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Stomach, Glandular Stomach, Neuroendocrine Cell - Hyperplasia

Image of hyperplasia in the glandular stomach neuroendocrine cell from a female F344/N rat in a chronic study
Stomach, Glandular stomach, Neuroendocrine cell - Hyperplasia in a female F344/N rat from a chronic study. The mucosa is expanded by a pale focus of cells.
Figure 1 of 6
Image of hyperplasia in the glandular stomach neuroendocrine cell from a female F344/N rat in a chronic study
Stomach, Glandular stomach, Neuroendocrine cell - Hyperplasia in a female F344/N rat from a chronic study (higher magnification of Figure 1). The hyperplastic cells have small cytoplasmic vacuoles and are grouped in to small clusters separated by a fine vascular stroma.
Figure 2 of 6
Image of hyperplasia in the glandular stomach neuroendocrine cell from a female F344/N rat in a chronic study
Stomach, Glandular stomach, Neuroendocrine cell - Hyperplasia in a female F344/N rat from a chronic study. The mucosal glands are separated by smaller cells with fine cytoplasmic vacuoles.
Figure 3 of 6
Image of hyperplasia (Sevier-Munger stain) in the glandular stomach neuroendocrine cell from a female F344/N rat in a chronic study
Stomach, Glandular stomach, Neuroendocrine cell - Hyperplasia in a female F344/N rat from a chronic study (Sevier-Munger stain). The cells separating the glands stain positively with a silver stain.
Figure 4 of 6
Image of hyperplasia (Chromagranin A immunohistochemistry) in the glandular stomach neuroendocrine cell from a female F344/N rat in a chronic study
Stomach, Glandular stomach, Neuroendocrine cell - Hyperplasia in a female F344/N rat from a chronic study (Chromagranin A immunohistochemistry). The cells separating the glands are immunopositive for Chromagranin A.
Figure 5 of 6
Image of hyperplasia (Sevier-Munger stain) in the glandular stomach neuroendocrine cell from a female F344/N rat in a chronic study
Stomach, Glandular stomach, Neuroendocrine cell - Hyperplasia in a female F344/N rat from a chronic study (Sevier-Munger stain). The gastric glands are separated by pale-staining cells.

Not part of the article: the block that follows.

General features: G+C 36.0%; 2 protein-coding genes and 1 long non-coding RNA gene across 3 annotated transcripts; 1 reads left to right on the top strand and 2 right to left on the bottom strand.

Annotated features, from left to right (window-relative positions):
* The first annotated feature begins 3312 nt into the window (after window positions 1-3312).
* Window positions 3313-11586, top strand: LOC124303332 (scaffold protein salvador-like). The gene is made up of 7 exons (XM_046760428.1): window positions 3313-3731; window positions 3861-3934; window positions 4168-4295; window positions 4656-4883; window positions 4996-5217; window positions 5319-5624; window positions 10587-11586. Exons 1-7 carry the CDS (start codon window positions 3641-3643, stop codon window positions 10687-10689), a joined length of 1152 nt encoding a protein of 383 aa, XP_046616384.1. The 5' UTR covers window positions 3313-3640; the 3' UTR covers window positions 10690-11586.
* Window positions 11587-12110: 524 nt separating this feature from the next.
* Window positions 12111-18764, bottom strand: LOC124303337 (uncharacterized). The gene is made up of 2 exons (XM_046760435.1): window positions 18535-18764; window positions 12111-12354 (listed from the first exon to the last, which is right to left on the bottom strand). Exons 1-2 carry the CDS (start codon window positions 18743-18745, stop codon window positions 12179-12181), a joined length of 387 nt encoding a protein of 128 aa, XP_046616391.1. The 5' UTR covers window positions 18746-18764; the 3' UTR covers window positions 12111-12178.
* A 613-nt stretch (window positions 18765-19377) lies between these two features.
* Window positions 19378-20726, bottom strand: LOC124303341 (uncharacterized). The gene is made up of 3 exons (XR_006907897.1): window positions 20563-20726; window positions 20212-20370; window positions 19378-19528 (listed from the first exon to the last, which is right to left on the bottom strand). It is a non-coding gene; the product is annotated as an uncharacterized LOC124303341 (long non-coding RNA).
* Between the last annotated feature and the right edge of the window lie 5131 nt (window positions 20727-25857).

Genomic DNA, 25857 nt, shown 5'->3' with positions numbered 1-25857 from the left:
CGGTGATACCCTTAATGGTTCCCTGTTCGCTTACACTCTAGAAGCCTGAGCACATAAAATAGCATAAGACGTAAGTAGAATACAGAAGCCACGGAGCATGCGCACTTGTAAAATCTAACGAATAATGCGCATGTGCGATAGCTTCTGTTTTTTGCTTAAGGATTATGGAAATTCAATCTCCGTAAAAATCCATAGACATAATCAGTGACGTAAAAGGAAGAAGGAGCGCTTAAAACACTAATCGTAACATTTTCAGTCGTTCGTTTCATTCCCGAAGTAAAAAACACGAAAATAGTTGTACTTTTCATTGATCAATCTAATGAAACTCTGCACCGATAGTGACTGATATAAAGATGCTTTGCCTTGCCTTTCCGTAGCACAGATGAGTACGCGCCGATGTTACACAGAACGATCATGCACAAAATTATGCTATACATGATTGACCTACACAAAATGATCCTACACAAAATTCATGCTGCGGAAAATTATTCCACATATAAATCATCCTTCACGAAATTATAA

Figure 6 of 6
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comment:

Hyperplasia of the neuroendocrine cells consists of increased numbers of neuroendocrine cells in the mucosa. The neuroendocrine cells are attached to the mucosa basement membrane and are wedged between the mucous, parietal, and chief cells; some neuroendocrine cells have cytoplasmic extensions that reach the mucosa lumen. Because of their attachment to the basement membrane, hyperplasia will be noted primarily in the lower half of the mucosa. Neuroendocrine cells are difficult to recognize with H&E stains but are identifiable with special argyrophilic stains (Grimelius, Sevier-Munger), immunohistochemistry, or electron microscopy. Argyrophilic stains reveal small granules in the cytoplasm. Chromagranins are proteins that represent the predominant constituent of neurosecretory granules, so antibodies to Chromagranin A are used to identify neuroendocrine cells in tissue sections. Hyperplasia of the neuroendocrine cells of the glandular stomach can be induced with histamine 2 blockers or proton pump inhibitors and was seen in the NTP chronic methyleugenol gavage study. In addition, rats and mice in the methyleugenol study had an increase in neuroendocrine tumors of the glandular stomach. Hyperplasia of the neuroendocrine cells of the glandular stomach is not seen as a background lesion.

recommendation:

Neuroendocrine hyperplasia should be diagnosed and graded whenever present. Grading should be based on the number of hyperplastic neuroendocrine cells present.

references:

Betton GR. 1998. The digestive system I: The gastrointestinal tract and exocrine pancreas. In: Target Organ Pathology (Turton J, Hooson J, eds). Taylor and Francis, London, 29-60.

Brown HR, Hardisty JF. 1990. Oral cavity, esophagus and stomach. In: Pathology of the Fischer Rat (Boorman GA, Montgomery CA, MacKenzie WF, eds). Academic Press, San Diego, CA, 9-30.
Abstract: http://www.ncbi.nlm.nih.gov/nlmcatalog/9002563

DeLellis RA, Dayal Y. 2007. The neuroendocrine system. In: Histology for Pathologists, 3rd ed (Mills SE, ed). Lippincott Williams and Wilkins, Philadelphia, PA, 1189-1210.

Johnson JD, Ryan MJ, Toft JD II, Graves SW, Hejtmancik MR, Cunningham ML, Herbert R, Abdo KM. 2000. Two-year toxicity and carcinogenicity study of methyleugenol in F344/N rats and B6C3F1 mice. J Agric Food Chem 48:3620-3632.
Abstract: http://pubs.acs.org/doi/abs/10.1021/jf000364a

National Toxicology Program. 2000. NTP TR-491. Toxicology and Carcinogenesis Studies of Methyleugenol (CAS No. 93-15-2) in F344/N Rats and B6C3F1 Mice (Gavage Studies). NTP, Research Triangle Park, NC.
Abstract: http://ntp.niehs.nih.gov/go/10172